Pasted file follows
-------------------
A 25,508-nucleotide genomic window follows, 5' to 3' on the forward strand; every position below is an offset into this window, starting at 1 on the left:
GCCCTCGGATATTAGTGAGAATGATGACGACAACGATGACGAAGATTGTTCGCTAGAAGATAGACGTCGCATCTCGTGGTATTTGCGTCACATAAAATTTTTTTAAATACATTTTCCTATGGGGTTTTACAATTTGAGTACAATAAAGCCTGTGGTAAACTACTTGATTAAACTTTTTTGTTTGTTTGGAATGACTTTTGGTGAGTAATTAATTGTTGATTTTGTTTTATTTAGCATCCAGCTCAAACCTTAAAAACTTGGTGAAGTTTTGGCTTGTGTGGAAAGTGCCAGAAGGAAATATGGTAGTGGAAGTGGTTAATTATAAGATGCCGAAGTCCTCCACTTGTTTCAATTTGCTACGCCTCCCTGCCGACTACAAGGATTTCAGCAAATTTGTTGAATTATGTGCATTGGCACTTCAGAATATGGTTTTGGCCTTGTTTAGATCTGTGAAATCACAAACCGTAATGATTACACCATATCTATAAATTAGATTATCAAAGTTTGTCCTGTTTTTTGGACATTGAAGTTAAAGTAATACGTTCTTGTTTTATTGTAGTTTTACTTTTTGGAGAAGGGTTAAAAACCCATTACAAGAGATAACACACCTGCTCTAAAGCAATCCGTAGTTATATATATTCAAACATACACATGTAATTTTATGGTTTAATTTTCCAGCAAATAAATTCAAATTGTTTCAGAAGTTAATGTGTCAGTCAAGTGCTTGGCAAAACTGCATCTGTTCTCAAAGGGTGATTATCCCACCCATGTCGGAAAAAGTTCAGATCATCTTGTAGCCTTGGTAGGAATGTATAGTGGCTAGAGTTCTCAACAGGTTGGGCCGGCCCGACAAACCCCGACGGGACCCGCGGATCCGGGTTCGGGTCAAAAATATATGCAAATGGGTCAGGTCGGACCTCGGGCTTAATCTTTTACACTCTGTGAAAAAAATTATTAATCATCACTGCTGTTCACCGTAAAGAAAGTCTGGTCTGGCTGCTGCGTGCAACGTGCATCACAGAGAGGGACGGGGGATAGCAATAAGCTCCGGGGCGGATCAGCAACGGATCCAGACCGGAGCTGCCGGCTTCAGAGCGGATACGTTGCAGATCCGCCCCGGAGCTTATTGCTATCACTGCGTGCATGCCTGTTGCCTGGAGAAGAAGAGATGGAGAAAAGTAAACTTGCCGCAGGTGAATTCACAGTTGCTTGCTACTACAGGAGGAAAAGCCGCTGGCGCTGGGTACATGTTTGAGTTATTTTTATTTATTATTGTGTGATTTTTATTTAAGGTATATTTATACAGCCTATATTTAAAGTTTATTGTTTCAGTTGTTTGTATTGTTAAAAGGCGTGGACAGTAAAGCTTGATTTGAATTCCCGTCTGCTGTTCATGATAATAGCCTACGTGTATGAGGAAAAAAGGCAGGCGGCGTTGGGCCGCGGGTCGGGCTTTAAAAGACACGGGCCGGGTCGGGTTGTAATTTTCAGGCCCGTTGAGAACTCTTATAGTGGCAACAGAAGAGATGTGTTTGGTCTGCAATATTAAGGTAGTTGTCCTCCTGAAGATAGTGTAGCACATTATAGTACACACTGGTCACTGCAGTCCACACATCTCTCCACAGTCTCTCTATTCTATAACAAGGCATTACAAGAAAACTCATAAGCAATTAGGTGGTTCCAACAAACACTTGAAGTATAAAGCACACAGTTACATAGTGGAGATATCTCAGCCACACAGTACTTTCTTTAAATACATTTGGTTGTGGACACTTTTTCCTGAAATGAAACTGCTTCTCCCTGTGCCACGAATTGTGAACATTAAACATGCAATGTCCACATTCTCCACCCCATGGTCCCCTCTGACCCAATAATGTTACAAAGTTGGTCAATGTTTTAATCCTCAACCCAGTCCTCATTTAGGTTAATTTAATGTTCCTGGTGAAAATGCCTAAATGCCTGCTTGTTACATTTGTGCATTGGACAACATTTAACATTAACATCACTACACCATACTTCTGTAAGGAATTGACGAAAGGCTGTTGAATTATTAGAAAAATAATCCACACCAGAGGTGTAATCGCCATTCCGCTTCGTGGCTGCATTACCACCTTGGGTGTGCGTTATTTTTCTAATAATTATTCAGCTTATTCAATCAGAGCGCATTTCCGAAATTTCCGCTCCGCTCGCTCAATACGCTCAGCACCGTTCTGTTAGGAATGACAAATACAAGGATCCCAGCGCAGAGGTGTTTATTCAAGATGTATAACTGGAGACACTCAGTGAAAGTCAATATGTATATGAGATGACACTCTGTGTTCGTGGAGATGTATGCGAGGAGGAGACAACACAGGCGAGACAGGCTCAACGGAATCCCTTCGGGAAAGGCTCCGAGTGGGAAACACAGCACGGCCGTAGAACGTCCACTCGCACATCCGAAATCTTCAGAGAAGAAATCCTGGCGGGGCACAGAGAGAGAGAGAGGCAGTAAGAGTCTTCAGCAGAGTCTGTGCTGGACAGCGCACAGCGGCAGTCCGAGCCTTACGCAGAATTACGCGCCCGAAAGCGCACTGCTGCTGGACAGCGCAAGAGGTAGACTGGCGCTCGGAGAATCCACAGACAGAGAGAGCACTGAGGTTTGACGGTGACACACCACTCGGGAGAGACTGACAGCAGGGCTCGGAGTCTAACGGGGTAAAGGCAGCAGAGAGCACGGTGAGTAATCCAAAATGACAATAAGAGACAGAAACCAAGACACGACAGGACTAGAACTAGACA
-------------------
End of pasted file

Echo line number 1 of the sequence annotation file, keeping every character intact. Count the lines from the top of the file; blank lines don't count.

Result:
A 25,508-nucleotide genomic window follows, 5' to 3' on the forward strand; every position below is an offset into this window, starting at 1 on the left: